Designing Competition-Based Courses in a Game-Show Format

Concurrent Session 2

Session Materials

Brief Abstract

Learn how to redesign your course into a semester-long game-show that develops students’ skills while promoting active learning and fun in the classroom. This session demonstrations how to apply the “Iron Chef” game show as an anchor to convert an existing classroom-led course to a competition-based curriculum. 


Kiran Budhrani is the associate director for personalized and adaptive learning at the Center for Teaching and Learning at the University of North Carolina at Charlotte.

Extended Abstract

Using a Game Show Competition to Develop Skills

Gamification is the use of game elements and game design techniques in non-game contexts to improve user engagement (Deterding, Dixon, Khaled, & Nacke, 2011). In the classroom context, gamification means adding a game layer to the course to integrate gameplay and learning, rather than developing a separate game. Using game elements can help promote active learning in the classroom.

The game layer suggested in this workshop is to use a game show format “Iron Chef” to provide a competition-based learning anchor on which the gameplay and game elements align to throughout a full semester. Game shows formats such as Jeopardy and Who Wants to be a Millionaire have been used to the practice recall factual information (Kiili, 2005), but occur as a one-time, fragmented events in a course. The game show format suggested in this workshop purposefully intends for the development of learner skills over an entire semester, spanning ten to fifteen weeks. Consequently, an expert instructional design colleague advices that when selecting a game show, choose one that students are familiar with and never invent your own game.

Game Show Competitions

Game show competitions are very much fitting as an instructional design approach for technical courses. The use of competitions has been explored in the recent literature for skills-based courses in secondary and higher education such as Mathematics (Gürbüz, Erdem, & Uluat, 2014), Engineering (Ebner & Holzinger, 2007), Data Structures (Lawrence, 2004), Artificial Intelligence / Programming (Ribeiro, Ferreira, & Simões, 2009; Wallace & Margolis, 2007),  and Operating Systems (Hill, Ray, Blair, & Carver Jr, 2003). Essentially, the game show format takes over traditional classroom format of lessons and testing; the teacher becomes the game host, and students become players with tasks and rewards. The game show is run over a semester where students are “playing to learn” through accomplishing tasks, earning rewards, engaging in competition.

The game layer intends to increase learner interest, motivation, engagement, and fun to add variety to routine learning tasks. But what is not well addressed in the literature that the game layer should promote achievement of key learning outcome in the course. For example, in my Instructional Multimedia undergraduate course, gamification was utilized as an instructional strategy for sophomore college students to engage in self-study and consistent practice to develop multimedia skillset of photo-editing, sound-editing, video-editing, logo design, animation, and authoring, while having serious fun.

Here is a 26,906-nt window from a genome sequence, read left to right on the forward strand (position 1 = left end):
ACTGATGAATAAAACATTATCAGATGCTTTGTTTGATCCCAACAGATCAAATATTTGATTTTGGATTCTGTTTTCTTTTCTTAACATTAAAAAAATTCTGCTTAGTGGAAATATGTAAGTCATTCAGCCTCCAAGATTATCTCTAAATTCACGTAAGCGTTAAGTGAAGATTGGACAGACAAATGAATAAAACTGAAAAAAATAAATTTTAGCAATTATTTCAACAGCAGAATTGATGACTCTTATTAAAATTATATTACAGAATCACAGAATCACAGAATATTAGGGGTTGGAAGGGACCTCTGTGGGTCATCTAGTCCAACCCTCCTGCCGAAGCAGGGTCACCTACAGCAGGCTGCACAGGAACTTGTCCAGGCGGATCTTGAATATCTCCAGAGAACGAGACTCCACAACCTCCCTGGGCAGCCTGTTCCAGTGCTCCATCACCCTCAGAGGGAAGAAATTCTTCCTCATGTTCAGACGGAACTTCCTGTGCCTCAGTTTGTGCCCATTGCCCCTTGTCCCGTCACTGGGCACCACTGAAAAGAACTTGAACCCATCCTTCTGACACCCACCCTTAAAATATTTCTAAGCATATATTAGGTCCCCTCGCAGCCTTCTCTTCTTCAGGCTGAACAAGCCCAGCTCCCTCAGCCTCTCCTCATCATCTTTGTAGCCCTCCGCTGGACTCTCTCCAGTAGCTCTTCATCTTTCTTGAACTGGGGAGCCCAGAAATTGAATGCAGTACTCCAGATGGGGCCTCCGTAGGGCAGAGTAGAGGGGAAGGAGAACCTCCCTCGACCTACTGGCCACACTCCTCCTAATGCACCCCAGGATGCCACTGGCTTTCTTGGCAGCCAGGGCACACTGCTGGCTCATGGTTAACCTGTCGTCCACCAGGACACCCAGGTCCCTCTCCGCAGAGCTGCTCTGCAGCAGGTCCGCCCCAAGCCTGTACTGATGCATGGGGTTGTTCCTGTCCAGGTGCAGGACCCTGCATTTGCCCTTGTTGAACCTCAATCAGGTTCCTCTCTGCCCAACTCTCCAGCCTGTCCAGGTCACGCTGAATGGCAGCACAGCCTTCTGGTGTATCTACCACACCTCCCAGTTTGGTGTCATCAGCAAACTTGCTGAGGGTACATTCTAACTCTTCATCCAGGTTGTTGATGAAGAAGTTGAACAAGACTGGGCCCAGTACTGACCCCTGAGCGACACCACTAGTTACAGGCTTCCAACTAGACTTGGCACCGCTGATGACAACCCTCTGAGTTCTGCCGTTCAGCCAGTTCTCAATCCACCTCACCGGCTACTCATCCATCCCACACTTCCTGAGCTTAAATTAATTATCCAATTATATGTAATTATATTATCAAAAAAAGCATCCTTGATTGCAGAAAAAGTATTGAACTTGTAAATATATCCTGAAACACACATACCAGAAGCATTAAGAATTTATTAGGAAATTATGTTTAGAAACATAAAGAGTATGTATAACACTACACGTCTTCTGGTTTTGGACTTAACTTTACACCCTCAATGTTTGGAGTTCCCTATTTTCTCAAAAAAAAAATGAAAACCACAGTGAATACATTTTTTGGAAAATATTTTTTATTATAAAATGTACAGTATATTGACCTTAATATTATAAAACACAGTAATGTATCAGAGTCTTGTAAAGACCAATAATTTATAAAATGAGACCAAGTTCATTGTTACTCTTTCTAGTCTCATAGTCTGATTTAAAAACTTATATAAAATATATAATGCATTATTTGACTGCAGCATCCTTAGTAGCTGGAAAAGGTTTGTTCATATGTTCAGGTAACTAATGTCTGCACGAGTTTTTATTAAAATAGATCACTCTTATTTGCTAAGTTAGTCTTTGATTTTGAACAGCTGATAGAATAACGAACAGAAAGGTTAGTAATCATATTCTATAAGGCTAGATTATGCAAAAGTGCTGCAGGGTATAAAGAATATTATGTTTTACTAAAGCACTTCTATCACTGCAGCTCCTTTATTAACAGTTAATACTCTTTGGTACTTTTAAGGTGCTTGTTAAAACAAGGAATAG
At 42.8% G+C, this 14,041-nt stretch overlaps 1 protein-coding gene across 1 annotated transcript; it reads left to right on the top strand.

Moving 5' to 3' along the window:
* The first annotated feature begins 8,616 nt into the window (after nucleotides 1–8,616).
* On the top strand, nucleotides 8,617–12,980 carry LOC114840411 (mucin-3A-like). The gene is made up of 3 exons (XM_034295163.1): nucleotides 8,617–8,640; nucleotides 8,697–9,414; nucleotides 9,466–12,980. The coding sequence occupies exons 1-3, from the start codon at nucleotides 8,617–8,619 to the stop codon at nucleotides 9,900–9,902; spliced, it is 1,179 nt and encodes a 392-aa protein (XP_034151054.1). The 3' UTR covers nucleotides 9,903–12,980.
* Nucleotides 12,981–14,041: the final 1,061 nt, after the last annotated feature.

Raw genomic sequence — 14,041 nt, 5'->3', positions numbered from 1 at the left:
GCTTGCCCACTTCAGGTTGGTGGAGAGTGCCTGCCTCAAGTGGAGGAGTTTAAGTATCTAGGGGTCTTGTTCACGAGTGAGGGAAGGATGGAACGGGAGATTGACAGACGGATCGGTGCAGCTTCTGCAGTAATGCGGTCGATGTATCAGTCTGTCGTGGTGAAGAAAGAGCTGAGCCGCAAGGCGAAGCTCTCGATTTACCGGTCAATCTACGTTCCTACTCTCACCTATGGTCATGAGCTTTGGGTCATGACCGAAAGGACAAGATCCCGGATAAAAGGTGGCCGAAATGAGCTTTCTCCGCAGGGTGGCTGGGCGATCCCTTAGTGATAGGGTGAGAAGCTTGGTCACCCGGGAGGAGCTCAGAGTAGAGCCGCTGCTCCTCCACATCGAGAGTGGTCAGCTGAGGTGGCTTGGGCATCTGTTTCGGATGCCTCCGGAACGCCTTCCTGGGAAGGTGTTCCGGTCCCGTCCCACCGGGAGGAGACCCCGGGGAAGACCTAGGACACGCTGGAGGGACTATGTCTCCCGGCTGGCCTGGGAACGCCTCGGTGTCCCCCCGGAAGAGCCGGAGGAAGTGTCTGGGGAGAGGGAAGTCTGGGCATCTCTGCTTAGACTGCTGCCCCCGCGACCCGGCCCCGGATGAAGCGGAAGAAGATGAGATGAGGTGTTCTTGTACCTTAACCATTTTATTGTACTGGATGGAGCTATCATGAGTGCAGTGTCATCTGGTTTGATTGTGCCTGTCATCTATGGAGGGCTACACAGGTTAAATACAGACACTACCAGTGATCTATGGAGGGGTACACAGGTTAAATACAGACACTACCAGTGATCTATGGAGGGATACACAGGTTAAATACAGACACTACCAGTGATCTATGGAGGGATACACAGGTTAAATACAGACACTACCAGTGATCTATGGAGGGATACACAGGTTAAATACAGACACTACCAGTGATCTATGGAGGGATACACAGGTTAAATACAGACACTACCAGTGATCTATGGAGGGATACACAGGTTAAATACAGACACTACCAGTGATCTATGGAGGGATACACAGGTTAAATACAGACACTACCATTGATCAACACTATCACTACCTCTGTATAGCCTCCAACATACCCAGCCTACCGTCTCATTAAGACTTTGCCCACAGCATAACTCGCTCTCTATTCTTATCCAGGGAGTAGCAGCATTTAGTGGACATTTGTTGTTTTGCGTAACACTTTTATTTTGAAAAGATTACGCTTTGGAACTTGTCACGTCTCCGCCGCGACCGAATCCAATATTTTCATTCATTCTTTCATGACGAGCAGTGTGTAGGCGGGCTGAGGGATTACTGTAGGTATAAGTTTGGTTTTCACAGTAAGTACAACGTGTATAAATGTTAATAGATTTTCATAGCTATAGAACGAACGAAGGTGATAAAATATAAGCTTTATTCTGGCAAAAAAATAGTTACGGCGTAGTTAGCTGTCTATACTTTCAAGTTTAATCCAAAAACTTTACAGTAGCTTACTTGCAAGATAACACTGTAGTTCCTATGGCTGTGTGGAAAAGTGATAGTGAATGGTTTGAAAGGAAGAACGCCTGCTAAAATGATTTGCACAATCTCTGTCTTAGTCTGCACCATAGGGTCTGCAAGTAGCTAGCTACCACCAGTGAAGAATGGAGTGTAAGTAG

Teachers as Game Designers

To gamify the classroom, teachers need to think in the frame of a game designer to define a game layer (the game format), game elements (what the player sees) and a game play (what the designer sees). Game elements include points, badges, leaderboards, and levels for the players (i.e. the students). But the game play is much more complex requiring the teacher to define the game’s learning goals, a game format, game challenges, reward systems, feedback loops, the experience of fun, and the game balance. Teachers must not only embrace the idea that learning can occur in games, but must also give up a measure of control, trusting that students can make their way through games with minimal instruction (Osterweil & Klopfer, 2011). In a game show format, the following key principles come into play: (1) there are no formal lessons, only self-study; (2) there are no tests, only challenges; (3) there are no grades, only achievements; (4) there are no failures, only feedback; and (5) there is no teaching, only learning.

Instructional Design Core: The Gameplay

The gameplay is the core of the instructional design and its significance should not be underestimated (Kiili, 2005). Gameplay creates a linked series of challenges, levels, and the actions the students as players need to complete (Rollings & Adams, 2003).  Gameplay also includes identifying reward systems and feedback loops. Integrating gameplay with reward systems requires that the teacher finding the right balance, so that the primary factor in the success of the player is their skill level (Kiili, 2005) over the possibility of winning by random chance. Gamification as an instructional strategy can pitfall to “pointsification” or the collection of achievement points, while it should be targeted towards improving skills and performance of students. Thus, rewards, badges, and feedback loops need to be timely, not only to keep the game fun and engaging, but are also necessary to support low performing players to catch up and continue playing the game. Badges need to merit student participation and effort, as well as student achievement to maintain balance. Game challenges should be balanced so that the game's difficulty is scaffolded from simple-complex. There should be conscious effort on the teacher to strike an easy-hard balance to ensure the player can manage their time to self-study, practice, prepare for game challenges outside of class, and come in class to “play well” and “win”.